Students in the food insecurity group presenting their donation to a representative from Hunger Free America (far right). Earlier this year, I wrote an article about knowing when to give and when to walk; an internal struggle I deal with on a daily basis. As the year went on, the burden felt heavier. So much has happened since I wrote that post. This is not the first time the world has seen tragedy and it is certainly not the last. However as an emerging young adult, I now feel a deeper sense of responsibility than I did before. My entire life’s work up until now was preparing me for “the moment,” the one when the safeguards of college suddenly dissipate and you realize you’re about to face the world around you, unfortified and afraid.

As these thoughts were racing through my head, I figured I ought to do what I do best, throw myself into my studies by emailing my cherished professor about a course she was teaching in the spring. I was uncertain of almost everything, but the decision to register for her course was one thing I was sure of…and I was correct. The class was called “Philanthropy and Social Difference,” although I feel as though I’m doing it a disservice by calling it a class. Funded by The Philanthropy Lab, this course gave 25 fortunate students at Columbia University the opportunity and the means to thoughtfully select three organizations and present them with a generous grant. Offered by the English department, the class challenged each student with the task of finding the roots of philanthropy within a selection of works from the literary canon, in addition to some modern memoirs. We were blessed with two esteemed Columbia professors — Professor Victoria Rosner and Professor Rachel Adams — whose course objectives transcended those of a typical university class. The aim of the course was to learn about the history of philanthropy and how to practice the act of giving both ethically and effectively, and it did just that.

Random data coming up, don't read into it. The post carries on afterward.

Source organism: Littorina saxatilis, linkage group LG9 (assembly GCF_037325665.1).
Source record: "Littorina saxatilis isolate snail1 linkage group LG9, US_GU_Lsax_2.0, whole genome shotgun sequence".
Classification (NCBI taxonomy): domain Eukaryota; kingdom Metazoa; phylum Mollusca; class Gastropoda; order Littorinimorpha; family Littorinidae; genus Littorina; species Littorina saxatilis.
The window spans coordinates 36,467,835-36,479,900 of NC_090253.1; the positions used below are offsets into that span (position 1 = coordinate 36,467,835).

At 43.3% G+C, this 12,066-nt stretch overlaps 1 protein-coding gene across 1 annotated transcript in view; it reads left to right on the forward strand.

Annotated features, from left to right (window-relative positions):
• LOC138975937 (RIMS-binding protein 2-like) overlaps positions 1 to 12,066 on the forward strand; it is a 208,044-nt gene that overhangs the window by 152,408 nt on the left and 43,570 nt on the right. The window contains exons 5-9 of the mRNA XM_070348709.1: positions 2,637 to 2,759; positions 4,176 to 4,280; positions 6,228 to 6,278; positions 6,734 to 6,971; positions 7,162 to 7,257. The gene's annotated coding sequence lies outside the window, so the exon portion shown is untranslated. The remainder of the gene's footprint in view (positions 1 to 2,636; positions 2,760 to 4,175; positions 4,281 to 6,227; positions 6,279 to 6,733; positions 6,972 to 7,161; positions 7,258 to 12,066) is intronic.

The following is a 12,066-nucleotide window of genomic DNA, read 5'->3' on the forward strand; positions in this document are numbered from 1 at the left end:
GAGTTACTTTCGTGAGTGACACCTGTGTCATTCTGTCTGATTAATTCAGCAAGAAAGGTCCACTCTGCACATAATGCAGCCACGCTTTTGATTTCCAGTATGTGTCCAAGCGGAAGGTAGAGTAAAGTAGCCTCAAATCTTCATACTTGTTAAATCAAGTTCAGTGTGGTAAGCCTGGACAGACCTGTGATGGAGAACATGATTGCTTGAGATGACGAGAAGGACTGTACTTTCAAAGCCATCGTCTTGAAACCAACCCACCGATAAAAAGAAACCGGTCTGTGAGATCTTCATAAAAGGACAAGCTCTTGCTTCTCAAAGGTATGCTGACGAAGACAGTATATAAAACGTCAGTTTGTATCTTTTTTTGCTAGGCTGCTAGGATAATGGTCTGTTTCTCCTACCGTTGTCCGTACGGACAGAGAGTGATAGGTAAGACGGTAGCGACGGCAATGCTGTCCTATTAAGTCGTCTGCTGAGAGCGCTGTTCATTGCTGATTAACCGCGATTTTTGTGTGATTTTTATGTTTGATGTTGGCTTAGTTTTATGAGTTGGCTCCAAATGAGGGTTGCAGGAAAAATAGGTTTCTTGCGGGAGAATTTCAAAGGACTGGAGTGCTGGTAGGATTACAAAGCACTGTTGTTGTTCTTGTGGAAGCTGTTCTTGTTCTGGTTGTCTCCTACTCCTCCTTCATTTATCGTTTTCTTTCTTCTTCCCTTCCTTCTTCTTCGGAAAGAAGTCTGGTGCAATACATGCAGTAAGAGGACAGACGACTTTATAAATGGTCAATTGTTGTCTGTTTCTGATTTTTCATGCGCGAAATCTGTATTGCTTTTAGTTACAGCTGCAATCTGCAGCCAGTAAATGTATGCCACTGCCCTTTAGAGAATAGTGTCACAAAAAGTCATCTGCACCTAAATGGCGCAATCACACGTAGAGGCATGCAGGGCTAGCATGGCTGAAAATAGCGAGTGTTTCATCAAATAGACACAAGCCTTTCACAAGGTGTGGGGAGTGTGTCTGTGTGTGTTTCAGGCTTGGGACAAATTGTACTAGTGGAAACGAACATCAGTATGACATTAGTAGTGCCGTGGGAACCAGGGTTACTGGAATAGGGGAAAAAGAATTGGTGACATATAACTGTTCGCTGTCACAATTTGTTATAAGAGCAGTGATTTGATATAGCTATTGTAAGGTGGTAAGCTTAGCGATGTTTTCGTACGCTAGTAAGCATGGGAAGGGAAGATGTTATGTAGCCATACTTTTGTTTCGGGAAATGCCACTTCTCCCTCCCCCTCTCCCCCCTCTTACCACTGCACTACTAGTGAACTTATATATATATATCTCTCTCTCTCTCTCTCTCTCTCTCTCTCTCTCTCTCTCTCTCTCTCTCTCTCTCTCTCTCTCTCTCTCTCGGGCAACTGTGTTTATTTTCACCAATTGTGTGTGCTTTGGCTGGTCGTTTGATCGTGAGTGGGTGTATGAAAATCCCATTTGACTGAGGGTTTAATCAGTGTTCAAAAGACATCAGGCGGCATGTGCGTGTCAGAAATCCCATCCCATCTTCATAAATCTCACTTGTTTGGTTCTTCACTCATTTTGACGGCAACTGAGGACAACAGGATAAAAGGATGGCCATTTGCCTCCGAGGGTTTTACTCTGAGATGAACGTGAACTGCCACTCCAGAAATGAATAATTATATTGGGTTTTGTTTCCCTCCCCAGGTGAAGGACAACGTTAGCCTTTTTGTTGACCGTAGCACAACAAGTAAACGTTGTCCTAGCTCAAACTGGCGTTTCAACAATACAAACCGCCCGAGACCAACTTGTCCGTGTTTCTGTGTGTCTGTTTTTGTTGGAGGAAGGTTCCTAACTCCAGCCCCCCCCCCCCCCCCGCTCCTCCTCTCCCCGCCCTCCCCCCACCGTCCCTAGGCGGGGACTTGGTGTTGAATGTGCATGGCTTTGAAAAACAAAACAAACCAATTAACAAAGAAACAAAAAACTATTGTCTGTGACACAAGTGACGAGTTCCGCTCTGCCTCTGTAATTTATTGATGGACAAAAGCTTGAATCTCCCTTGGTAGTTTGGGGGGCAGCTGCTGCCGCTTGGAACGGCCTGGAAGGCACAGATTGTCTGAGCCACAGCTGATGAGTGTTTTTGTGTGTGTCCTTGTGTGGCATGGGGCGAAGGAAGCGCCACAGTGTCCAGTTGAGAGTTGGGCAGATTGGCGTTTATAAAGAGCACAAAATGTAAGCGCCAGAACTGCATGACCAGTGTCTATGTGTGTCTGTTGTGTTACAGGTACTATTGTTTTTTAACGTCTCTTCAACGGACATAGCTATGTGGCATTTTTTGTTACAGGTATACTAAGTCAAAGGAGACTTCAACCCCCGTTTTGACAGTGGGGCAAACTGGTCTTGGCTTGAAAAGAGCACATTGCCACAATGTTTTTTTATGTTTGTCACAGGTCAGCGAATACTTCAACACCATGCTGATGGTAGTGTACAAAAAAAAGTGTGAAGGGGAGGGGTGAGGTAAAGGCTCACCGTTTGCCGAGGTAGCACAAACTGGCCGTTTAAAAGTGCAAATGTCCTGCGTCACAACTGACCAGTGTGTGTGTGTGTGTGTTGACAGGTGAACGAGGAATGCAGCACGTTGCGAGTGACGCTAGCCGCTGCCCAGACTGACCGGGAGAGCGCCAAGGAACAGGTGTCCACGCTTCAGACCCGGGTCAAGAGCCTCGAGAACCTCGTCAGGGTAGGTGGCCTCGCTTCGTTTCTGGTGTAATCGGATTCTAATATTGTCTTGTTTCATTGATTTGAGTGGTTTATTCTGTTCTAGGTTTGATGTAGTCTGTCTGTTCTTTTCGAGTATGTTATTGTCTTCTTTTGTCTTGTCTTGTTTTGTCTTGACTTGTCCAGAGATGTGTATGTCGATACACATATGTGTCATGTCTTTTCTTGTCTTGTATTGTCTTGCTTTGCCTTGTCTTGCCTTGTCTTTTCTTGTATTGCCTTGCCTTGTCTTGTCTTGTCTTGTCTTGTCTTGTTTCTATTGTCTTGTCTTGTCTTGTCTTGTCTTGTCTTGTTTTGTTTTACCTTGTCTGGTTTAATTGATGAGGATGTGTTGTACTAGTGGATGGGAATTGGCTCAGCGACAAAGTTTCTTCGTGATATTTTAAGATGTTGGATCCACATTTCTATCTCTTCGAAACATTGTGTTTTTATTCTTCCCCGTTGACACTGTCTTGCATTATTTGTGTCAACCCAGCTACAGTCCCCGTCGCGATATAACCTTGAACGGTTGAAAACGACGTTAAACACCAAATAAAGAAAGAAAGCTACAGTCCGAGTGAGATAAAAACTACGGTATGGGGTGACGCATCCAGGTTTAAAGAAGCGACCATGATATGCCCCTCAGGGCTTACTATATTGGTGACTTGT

I quickly learned that giving comes in all shapes and sizes. I spent four months discussing, debating, dissecting, and evaluating various forms of giving with my classmates. Together, we tried to estimate the value of each dollar spent. We wracked our brains trying to come up with the most creative ways to maximize our funds and reach more people in need. We forced ourselves to look within and reflect on our own personal relationships with giving. Why were some of us drawn to certain causes over others? How were we supposed to set five year giving plans for ourselves when so much was and still is unknown? How were we going to tell the organizations that were not chosen, that we were not moving forward with the donations? This experience allowed us to step back and realize just how privileged we were to be in this situation. “To which organization should I grant $50,000?” is not a bad problem to have. However, this was a dilemma we faced only in the context of this course and we eventually had to come to terms with the fact that it will be a very long time, if ever, before any of us is faced with this question again.


Responsible giving, dedication, and research are necessary for all types of giving. Giving doesn’t have to be monetary. Your time is just as valuable as a large sum of money. So at the end of the course we all made a vow to ourselves to give more in the upcoming year. I urge everyone, especially those entering the “real world,” to set a goal, whether that’s donating 5% of your annual income or spending an hour a week volunteering. I left the class with so much hope. Twenty-five students of various backgrounds, cultures, and ideals were able to come together and agree on one thing: philanthropy is essential. We left the class as a community, one that I know I’ll have to lean on for years to come.


I’m informed, but am I in touch? I had to step back and notice that there is a distinct difference. If I don’t have an empathetic awareness of the world around me, then how can I expect to have any chance of making an impact? If you are a current college undergrad and this course is offered on your campus, I strongly urge you to take it. If you’re a college student and this course is not offered, then I highly recommend reaching out to the Philanthropy Lab and your administration to ask why. And if you are all too familiar with the struggles of entering the real world and are still uncertain of your place within it, then I encourage you to consider setting a “giving goal” for yourself. If there is anything that this course and Charles Dickens has taught me, it’s that “No one is useless in this world who lightens the burdens of another.”



October 5, 2017

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